A quick look at the IBM Endpoint Security Strategy
Alex Donatelli 270002NDF9 Visits (6054)
It is a well-known statement in the endpoint security field that the only way to protect a device, aka endpoint, from malicious attacks is to keep it switched off. This method, though very effective, is not very practical. Therefore a different solution is required for endpoints that are attacked and compromised. The best way to cope with potential exposures and security risks is to avoid an incident to occur in the first place (Prevent). However, prevention itself has demonstrated not to be bulletproof. Therefore, if an attack is successfully carried out, an investigative step is required (Detect). In this step evidences of an attack are investigated and, if/when those are found, the most appropriate action to remediate any damage is identified (Respond). Remediation can either be an internal organic set of actions or outsourced to security firms.
Every endpoint security solution has to deal with those steps that identify the pre and post-exploit time of an attack. Evidently, the best mechanisms are the ones that aim at blocking most, if not all, of the potential attacks in the pre-exploit phase. However, history and the nature of technology have demonstrated that this goal is not reachable, so the available technology should cover the second phase, post-exploit, as well.
The IBM Endpoint Security strategy supports the prevention, detection and remediation phases, previously described, by delivering solutions that help Customers answer four main questions about their endpoints: Is my endpoint...
For each of the above questions, the strategy provides specific capabilities in our products’ offering, capabilities that are also integrated with the other elements securing the environment.
BigFix Patch and BigFix Lifecycle cover primarily the vulnerability field. Capabilities are provided to state the posture of an endpoint towards operating system or application exposures that could be addressed by patches. BigFix Inventory, hardware and software, as well as software deployment to endpoints, further strengthen the ability to keep devices as less vulnerable as possible. The BigFix capability to report on vulnerabilities and the integration with QRadar to identify and potentially fix vulnerability are additional strengths of the endpoint security strategy in this field.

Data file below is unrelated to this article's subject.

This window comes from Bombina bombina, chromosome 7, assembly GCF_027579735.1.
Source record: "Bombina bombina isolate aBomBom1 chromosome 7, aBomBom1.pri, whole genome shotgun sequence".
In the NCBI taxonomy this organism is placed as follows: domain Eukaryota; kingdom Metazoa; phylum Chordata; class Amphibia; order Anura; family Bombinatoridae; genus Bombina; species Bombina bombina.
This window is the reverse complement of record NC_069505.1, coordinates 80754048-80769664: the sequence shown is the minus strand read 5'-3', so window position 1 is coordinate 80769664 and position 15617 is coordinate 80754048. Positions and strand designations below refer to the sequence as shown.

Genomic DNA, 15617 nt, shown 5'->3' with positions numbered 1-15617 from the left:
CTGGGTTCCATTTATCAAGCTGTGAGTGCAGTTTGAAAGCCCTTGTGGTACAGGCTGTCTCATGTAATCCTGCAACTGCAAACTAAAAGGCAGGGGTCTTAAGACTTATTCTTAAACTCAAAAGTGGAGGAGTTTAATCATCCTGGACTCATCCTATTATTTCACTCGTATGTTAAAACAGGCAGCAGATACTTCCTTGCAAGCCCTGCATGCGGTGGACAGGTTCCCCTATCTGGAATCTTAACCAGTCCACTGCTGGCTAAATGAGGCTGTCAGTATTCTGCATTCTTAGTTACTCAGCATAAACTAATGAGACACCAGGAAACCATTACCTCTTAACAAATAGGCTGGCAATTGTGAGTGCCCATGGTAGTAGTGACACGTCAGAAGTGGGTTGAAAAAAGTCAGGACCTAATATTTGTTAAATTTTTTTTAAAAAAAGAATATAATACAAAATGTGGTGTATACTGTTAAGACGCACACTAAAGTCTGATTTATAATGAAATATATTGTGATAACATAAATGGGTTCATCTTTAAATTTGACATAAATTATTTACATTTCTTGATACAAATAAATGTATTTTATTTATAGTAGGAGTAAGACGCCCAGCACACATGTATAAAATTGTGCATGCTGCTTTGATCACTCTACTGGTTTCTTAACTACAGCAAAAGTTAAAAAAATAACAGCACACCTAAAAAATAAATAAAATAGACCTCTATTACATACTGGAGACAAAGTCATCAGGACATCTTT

Compliance is the area where the BigFix offering provides the ability to ensure that endpoints adhere to specific configuration baselines like the ones created by DISA, CIS and PCI-DSS. Another type of compliance is to ensure that only the approved and licensed software is present in the enterprise. BigFix offers that capability in the Inventory product (previously called Software Use Analysis), which can also deliver IBM required license compliance.
The protection area is covered by two main offerings. The first one is the BigFix capability to manage the lifecycle of security agents on the devices. This aspect is achieved by the BigFix Protection offering. It ensures that Firewall and Antivirus are deployed and configured. The solution covers all of the major players in the Firewall and Antivirus area. As stated at the beginning, preventing is much better than fixing a problem. The second offering consists of IBM Trusteer Apex and its advanced persistent malware detection ability. They deliver key and distinctive functionality in detecting malicious actions, especially when the other technologies, like Firewall and Antivirus are not effective. This typically happens in the zero-day attacks.
Finally yet importantly, in case a device is either already compromised or there is a suspect that it might have been compromised, BigFix can be used to investigate the case effectively. A whitepaper that explains in details how to use the power of BigFix to investigate a threat during a forensic analysis is available. You can find it here and I would suggest you to take the time to look at it as it contains many good hints. The BigFix Relevance language is a powerful tool to investigate many aspects of the endpoints. The whitepaper explains how to use it at best to collect key forensic data. It also provides a guide on how to take a standard Indicator Of Compromise (IOC) and translate it into a Relevance expression. This allows leveraging the huge knowledge base available on the Internet about malware identification and putting it to work in a BigFix managed environment. There is also a section that will help you in the adoption of Yara within BigFix and another one that explains how to remediate the environment.